Aloha! So I have been super excited about the Vic-Maui 2018 race! I have been reading offshore sailing forums and reaching out to fellow sailors to see what challenges they faced when they were offshore. Did you know that a sailor needs over 3,500 calories in a day to maintain their weight while sailing offshore?
I have also been reading several nautical themed books… Here’s a few:
So, back to Vic-Maui…
I have been very excited about the thought of doing an offshore race. However, an unexpected phone call from my grandfather a few weeks ago has changed everything. You see, he has an Aloha 8.2 Spindrift that he has been hoping to pass on to me. Great! The challenge is that it is located in Montreal. Yikes. So, as much as this is SO exciting for my family and I, we now have to figure out how to safely get her out here – and no I am not interested in sailing the North West Passage! So, land shipping it is! Hello mucho dinero…
With this unexpected gift comes the realization that I cannot afford to do it all. As such, I have had to re-evaluate my offshore racing goals and have decided to put off the Vic-Maui Race to 2020. I am disappointed, but now I can get Spindrift in order, brush up on my celestial navigation (joking!), get new foul weather gear, and prepare myself for the race so I can fully appreciate and embrace the experience. And, even more exciting, Sail Nelson is expanding its fleet and Irish Mist II will have a new buddy to sail with!
The next adventure will be shipping her out here… Stay tuned for lessons learned!
Back in March I went out to the Coast to re-certify my Basic Cruising Instructor level. I used to be an Advanced Cruising Instructor however kids and a “real job” got in the way and I let my certifications lapse. So, now that the kiddies are older and I have a new playground (Nelson BC) I have decided it was time to jump back on the sailing bandwagon. Hence the birth of Sail Nelson.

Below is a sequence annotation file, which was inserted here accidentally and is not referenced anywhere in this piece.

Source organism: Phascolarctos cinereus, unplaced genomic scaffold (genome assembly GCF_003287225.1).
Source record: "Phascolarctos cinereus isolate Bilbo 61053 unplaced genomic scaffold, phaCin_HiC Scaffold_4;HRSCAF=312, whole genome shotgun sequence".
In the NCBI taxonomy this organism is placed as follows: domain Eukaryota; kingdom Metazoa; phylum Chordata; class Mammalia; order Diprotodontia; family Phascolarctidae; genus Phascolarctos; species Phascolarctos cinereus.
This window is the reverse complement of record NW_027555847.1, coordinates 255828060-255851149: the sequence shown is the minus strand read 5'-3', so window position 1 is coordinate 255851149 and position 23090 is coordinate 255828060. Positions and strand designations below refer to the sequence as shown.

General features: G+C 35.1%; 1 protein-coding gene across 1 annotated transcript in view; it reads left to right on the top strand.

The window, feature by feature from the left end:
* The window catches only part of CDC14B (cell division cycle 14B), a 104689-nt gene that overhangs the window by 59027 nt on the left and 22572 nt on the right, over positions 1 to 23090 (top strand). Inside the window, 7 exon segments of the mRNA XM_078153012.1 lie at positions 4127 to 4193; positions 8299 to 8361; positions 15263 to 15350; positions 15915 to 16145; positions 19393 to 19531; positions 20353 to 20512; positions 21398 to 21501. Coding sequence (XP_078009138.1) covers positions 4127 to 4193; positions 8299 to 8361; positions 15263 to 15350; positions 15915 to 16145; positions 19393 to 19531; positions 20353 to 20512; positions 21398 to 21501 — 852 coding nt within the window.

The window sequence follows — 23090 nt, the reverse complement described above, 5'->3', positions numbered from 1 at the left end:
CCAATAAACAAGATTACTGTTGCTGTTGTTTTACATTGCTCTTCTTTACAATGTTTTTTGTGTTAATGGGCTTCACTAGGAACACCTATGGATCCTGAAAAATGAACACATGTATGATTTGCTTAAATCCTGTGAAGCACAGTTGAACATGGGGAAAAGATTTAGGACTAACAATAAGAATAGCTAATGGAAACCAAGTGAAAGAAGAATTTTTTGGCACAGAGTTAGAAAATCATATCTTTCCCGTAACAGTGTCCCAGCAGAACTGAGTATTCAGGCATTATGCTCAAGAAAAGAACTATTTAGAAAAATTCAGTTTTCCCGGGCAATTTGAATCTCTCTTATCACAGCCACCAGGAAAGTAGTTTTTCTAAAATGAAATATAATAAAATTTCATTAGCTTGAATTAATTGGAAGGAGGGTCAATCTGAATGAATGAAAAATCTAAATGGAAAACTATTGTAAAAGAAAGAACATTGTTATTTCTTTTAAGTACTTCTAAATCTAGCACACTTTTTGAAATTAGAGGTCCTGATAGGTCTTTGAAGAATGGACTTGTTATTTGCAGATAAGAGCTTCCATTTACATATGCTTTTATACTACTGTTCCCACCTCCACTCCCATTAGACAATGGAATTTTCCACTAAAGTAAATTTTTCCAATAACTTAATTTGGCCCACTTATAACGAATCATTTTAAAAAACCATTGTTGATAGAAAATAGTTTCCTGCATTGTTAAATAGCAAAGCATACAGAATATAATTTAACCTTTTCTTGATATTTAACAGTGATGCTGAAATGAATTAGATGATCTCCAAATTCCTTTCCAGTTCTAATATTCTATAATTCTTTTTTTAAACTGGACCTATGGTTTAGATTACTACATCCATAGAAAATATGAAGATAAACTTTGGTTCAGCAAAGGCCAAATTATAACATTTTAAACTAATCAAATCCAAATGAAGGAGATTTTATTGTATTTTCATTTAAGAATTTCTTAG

I was fortunate enough to get slotted into a Basic Cruising Instructor course with a school on the Coast called Simply Sailing. Christof and Bob welcomed me to the course with open arms and off I went.
I was a bit hesitant to head out as I had no idea if I still had what it took to be an instructor. I mean I taught all over Ontario and Quebec for years, but I had not taught in almost 10 years. What was I getting myself into? What if my skills had diminished? What if I could not remember the theory? What if I could not plot a course?
My first classroom lesson was Tide Tables (yawn) and Bob announced after I finished that it was the best and most interesting Tide lesson he’s ever seen in his 20+ years of coaching instructors. Phew! Maybe I’ve still got it?!
The other instructors in the course were all racers. Man, the language they were using was SO foreign to me! “I’m in the pit” “Punch it” “Pinch it” blah blah swearing… what the heck are they talking about? So, needless to say I was a bit interested in this land o’ racing. I raced dinghies back in Hamilton and Montreal, but never really got into serious racing with keelboats. However, a big Ocean race has always been on my to-do list…
So, as I have done with many other things in life, I’ve decided to jump in with both feet and I am planning to compete in the Vic-Maui Yacht Race next season! I will have to get a few courses under my belt (Safety At Sea, Coastal Nav brush-up), but overall I am excited for my first Ocean voyage. I’ll be blogging about my preparations for this journey, so feel free to tag along!
Photo Credit: Al McLeod